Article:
Race in the Workplace: The McGregor-Smith Review - Question for Short Debate

Part of the debate – in the House of Lords at 6:11 pm on 24th April 2017.

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Photo of Lord Prior of Brampton Lord Prior of Brampton Parliamentary Under-Secretary (Department for Business, Energy and Industrial Strategy) 6:11 pm, 24th April 2017

My Lords, it is one of the privileges of being in this House that one can sit through a debate such as this. We are talking about one of the big issues of our time—not just in this country. It is incredible to me that, 50 years after Martin Luther King gave his great speech, “I have a dream”, we still have a Black Lives Matter campaign running in America because young black men are being shot by policemen. This is not a British problem; this is a societal problem in pretty much every country in the world—not just in white-majority countries but in black-majority countries, Indian countries, African countries and the rest. Race is a huge, profound and difficult issue. There are no easy answers to it. If there were, we would have found a solution many years ago.

Let me start with a short extract from the excellent review by my noble friend Lady McGregor-Smith:

“Every person, regardless of their ethnicity or background, should be able to fulfil their potential at work. That is the business case as well as the moral case. Diverse organisations that attract and develop individuals from the widest pool of talent consistently perform better”.

My noble friend Lord Kirkham says that it is a no-brainer. I think that everyone who has contributed to this debate would say that: it is a no-brainer. That is the extraordinary thing about this subject: it is a no-brainer. The moral case is obvious. The economic case is a no-brainer. Yet, as my noble friend Lady Bottomley and the noble Lord, Lord Griffiths, asked: why has it taken so long? If it is a no-brainer, why is progress so slow? Why do young black people have lower aspirations? That is the conundrum that we face today.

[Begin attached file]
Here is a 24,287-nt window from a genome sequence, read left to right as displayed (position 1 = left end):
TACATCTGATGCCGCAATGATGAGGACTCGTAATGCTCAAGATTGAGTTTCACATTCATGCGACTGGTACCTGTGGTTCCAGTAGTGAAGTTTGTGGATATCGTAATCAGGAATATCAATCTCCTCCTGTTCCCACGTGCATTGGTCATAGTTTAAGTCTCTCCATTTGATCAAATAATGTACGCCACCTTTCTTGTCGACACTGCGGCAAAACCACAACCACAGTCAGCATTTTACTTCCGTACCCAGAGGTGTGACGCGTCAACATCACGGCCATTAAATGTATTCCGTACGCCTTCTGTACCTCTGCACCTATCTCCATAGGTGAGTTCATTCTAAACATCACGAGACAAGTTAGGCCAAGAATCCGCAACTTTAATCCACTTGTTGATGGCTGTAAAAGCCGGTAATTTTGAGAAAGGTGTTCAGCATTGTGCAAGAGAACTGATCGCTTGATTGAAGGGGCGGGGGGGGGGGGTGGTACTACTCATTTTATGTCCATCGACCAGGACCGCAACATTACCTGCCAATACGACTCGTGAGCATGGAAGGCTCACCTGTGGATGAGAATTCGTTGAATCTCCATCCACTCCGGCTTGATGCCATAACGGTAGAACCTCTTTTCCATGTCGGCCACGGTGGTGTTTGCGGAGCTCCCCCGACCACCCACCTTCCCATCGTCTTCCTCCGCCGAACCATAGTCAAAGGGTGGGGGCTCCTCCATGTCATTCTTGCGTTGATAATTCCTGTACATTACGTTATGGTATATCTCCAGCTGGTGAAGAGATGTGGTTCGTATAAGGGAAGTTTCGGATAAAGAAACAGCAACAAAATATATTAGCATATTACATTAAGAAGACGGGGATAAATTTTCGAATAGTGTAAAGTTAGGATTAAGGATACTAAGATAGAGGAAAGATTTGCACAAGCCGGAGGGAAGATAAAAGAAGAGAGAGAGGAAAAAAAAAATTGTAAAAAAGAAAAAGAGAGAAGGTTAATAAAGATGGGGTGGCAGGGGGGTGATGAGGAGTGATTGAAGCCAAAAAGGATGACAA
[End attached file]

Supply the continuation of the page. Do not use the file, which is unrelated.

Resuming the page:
The Government welcome my noble friend’s report and encourage businesses to take forward her recommendations. We will work with employers to support them in improving their diversity and inclusion. From a personal point of view, I believe that daylight is the best disinfectant. That is an easy catchphrase, I know, but it is absolutely true.

I want to talk a little bit if I can about my own experience in the NHS, where I was chairman of the workforce race equality standard before I went to the Department of Health. We have heard a lot about institutional racism over the years, especially in relation to the police following the Macpherson inquiry into the tragic murder of Stephen Lawrence. You would think sometimes, when reading about that, that it was only in the police and that it was only the police that was institutionally racist, but let me paint you a story about the NHS. It brings forward the contrast between words and actions, because the NHS constitution is clear that:

“All NHS staff have the right to be treated fairly, equally and to work in an environment that is free from discrimination”.

Those are almost the same words as in the constitution of the United States, which talked of liberty, equality and the pursuit of human happiness at a time of slavery and segregation. As we say in Norfolk, “Fine words butter no parsnips”. Again, this echoes the title of the McGregor-Smith review: The Time for Talking is Over. Now is the Time to Act. How many times and how many people have said that in the past—and here we are?